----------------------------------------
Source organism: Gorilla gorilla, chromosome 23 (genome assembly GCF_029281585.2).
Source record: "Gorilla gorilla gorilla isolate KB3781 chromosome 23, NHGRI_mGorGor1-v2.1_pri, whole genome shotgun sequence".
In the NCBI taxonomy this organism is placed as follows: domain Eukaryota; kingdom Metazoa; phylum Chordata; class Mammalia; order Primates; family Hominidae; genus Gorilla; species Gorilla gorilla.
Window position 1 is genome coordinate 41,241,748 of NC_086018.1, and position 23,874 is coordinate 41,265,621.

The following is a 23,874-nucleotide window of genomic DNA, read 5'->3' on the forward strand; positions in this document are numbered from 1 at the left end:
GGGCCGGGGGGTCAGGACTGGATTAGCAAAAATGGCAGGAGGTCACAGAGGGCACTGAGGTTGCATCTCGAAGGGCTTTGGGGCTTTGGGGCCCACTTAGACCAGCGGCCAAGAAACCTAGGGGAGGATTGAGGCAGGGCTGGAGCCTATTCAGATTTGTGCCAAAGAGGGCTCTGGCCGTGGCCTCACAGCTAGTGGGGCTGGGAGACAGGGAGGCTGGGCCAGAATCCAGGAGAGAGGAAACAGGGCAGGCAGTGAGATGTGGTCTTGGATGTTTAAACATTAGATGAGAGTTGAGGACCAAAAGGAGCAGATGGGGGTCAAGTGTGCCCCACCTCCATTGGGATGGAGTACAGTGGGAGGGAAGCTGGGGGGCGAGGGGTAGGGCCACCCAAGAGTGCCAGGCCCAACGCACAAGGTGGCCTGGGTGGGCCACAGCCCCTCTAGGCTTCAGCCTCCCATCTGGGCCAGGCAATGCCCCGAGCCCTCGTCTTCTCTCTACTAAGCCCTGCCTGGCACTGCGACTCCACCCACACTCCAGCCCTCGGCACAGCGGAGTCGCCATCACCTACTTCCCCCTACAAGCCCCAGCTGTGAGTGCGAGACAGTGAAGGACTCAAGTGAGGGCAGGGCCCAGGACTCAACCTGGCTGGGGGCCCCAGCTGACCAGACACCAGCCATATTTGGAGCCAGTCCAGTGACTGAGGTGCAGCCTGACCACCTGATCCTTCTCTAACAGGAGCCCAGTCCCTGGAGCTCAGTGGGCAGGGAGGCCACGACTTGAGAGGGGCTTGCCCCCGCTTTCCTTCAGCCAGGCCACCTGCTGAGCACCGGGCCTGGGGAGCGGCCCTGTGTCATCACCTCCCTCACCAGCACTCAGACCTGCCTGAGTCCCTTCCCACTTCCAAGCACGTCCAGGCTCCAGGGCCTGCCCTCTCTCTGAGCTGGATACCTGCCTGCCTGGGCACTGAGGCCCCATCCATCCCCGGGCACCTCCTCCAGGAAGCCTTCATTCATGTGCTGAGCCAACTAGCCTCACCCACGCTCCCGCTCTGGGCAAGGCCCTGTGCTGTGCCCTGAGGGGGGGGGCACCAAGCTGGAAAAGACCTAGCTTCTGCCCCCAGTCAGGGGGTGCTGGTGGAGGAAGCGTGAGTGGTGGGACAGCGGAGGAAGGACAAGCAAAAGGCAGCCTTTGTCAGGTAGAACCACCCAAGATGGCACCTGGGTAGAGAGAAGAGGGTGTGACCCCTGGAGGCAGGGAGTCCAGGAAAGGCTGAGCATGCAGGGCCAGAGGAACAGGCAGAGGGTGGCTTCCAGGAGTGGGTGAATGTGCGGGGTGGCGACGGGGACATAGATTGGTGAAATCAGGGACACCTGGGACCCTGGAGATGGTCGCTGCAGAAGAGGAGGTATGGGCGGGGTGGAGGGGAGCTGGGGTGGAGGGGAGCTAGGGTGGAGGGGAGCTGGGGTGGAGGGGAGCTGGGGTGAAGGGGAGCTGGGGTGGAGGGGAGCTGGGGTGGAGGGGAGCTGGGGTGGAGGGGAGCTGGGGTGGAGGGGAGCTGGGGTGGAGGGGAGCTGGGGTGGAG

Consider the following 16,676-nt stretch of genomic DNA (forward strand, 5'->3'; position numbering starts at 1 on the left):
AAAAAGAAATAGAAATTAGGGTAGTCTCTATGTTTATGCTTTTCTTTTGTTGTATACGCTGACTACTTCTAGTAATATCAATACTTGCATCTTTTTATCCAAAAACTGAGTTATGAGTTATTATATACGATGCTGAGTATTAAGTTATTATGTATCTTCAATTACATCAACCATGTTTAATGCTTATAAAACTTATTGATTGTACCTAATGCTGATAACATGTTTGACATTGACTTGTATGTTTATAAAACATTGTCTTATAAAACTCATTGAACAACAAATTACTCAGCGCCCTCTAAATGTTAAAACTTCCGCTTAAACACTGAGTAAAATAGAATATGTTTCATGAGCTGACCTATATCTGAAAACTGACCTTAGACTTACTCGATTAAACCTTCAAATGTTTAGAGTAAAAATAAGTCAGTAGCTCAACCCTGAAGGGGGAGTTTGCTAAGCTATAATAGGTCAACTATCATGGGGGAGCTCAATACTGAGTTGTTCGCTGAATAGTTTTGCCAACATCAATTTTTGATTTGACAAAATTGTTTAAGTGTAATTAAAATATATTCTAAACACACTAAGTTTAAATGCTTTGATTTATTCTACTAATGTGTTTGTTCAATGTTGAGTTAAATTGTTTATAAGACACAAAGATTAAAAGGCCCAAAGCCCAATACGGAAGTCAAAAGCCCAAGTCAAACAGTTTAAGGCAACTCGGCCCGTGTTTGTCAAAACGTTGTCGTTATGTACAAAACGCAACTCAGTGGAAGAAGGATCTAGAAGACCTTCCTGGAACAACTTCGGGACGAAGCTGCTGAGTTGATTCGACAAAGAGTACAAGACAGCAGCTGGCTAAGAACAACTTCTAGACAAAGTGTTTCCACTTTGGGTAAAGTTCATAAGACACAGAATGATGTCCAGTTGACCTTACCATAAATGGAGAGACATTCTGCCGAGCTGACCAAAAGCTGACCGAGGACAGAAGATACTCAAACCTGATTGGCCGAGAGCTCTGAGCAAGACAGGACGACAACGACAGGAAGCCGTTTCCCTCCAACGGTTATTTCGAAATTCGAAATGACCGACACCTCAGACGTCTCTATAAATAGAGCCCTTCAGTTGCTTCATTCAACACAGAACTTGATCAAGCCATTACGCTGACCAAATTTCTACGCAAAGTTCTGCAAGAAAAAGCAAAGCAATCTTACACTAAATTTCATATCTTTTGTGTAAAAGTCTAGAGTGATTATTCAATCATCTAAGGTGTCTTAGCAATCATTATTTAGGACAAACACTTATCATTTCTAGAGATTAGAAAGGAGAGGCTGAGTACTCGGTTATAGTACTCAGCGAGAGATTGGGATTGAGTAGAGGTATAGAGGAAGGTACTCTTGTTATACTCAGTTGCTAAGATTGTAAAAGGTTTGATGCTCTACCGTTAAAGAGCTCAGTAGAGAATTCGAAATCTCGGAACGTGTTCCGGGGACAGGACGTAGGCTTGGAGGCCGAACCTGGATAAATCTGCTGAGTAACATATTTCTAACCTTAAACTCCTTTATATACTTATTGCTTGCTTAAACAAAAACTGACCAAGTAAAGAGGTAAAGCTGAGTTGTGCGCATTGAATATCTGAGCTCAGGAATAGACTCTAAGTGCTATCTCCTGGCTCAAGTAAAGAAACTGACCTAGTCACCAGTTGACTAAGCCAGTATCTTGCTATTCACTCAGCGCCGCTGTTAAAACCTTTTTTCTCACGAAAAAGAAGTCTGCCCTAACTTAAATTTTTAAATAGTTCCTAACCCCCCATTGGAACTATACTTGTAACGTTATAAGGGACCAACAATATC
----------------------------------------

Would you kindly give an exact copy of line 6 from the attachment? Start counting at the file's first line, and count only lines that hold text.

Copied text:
GGGCCGGGGGGTCAGGACTGGATTAGCAAAAATGGCAGGAGGTCACAGAGGGCACTGAGGTTGCATCTCGAAGGGCTTTGGGGCTTTGGGGCCCACTTAGACCAGCGGCCAAGAAACCTAGGGGAGGATTGAGGCAGGGCTGGAGCCTATTCAGATTTGTGCCAAAGAGGGCTCTGGCCGTGGCCTCACAGCTAGTGGGGCTGGGAGACAGGGAGGCTGGGCCAGAATCCAGGAGAGAGGAAACAGGGCAGGCAGTGAGATGTGGTCTTGGATGTTTAAACATTAGATGAGAGTTGAGGACCAAAAGGAGCAGATGGGGGTCAAGTGTGCCCCACCTCCATTGGGATGGAGTACAGTGGGAGGGAAGCTGGGGGGCGAGGGGTAGGGCCACCCAAGAGTGCCAGGCCCAACGCACAAGGTGGCCTGGGTGGGCCACAGCCCCTCTAGGCTTCAGCCTCCCATCTGGGCCAGGCAATGCCCCGAGCCCTCGTCTTCTCTCTACTAAGCCCTGCCTGGCACTGCGACTCCACCCACACTCCAGCCCTCGGCACAGCGGAGTCGCCATCACCTACTTCCCCCTACAAGCCCCAGCTGTGAGTGCGAGACAGTGAAGGACTCAAGTGAGGGCAGGGCCCAGGACTCAACCTGGCTGGGGGCCCCAGCTGACCAGACACCAGCCATATTTGGAGCCAGTCCAGTGACTGAGGTGCAGCCTGACCACCTGATCCTTCTCTAACAGGAGCCCAGTCCCTGGAGCTCAGTGGGCAGGGAGGCCACGACTTGAGAGGGGCTTGCCCCCGCTTTCCTTCAGCCAGGCCACCTGCTGAGCACCGGGCCTGGGGAGCGGCCCTGTGTCATCACCTCCCTCACCAGCACTCAGACCTGCCTGAGTCCCTTCCCACTTCCAAGCACGTCCAGGCTCCAGGGCCTGCCCTCTCTCTGAGCTGGATACCTGCCTGCCTGGGCACTGAGGCCCCATCCATCCCCGGGCACCTCCTCCAGGAAGCCTTCATTCATGTGCTGAGCCAACTAGCCTCACCCACGCTCCCGCTCTGGGCAAGGCCCTGTGCTGTGCCCTGAGGGGGGGGGCACCAAGCTGGAAAAGACCTAGCTTCTGCCCCCAGTCAGGGGGTGCTGGTGGAGGAAGCGTGAGTGGTGGGACAGCGGAGGAAGGACAAGCAAAAGGCAGCCTTTGTCAGGTAGAACCACCCAAGATGGCACCTGGGTAGAGAGAAGAGGGTGTGACCCCTGGAGGCAGGGAGTCCAGGAAAGGCTGAGCATGCAGGGCCAGAGGAACAGGCAGAGGGTGGCTTCCAGGAGTGGGTGAATGTGCGGGGTGGCGACGGGGACATAGATTGGTGAAATCAGGGACACCTGGGACCCTGGAGATGGTCGCTGCAGAAGAGGAGGTATGGGCGGGGTGGAGGGGAGCTGGGGTGGAGGGGAGCTAGGGTGGAGGGGAGCTGGGGTGGAGGGGAGCTGGGGTGAAGGGGAGCTGGGGTGGAGGGGAGCTGGGGTGGAGGGGAGCTGGGGTGGAGGGGAGCTGGGGTGGAGGGGAGCTGGGGTGGAGGGGAGCTGGGGTGGAG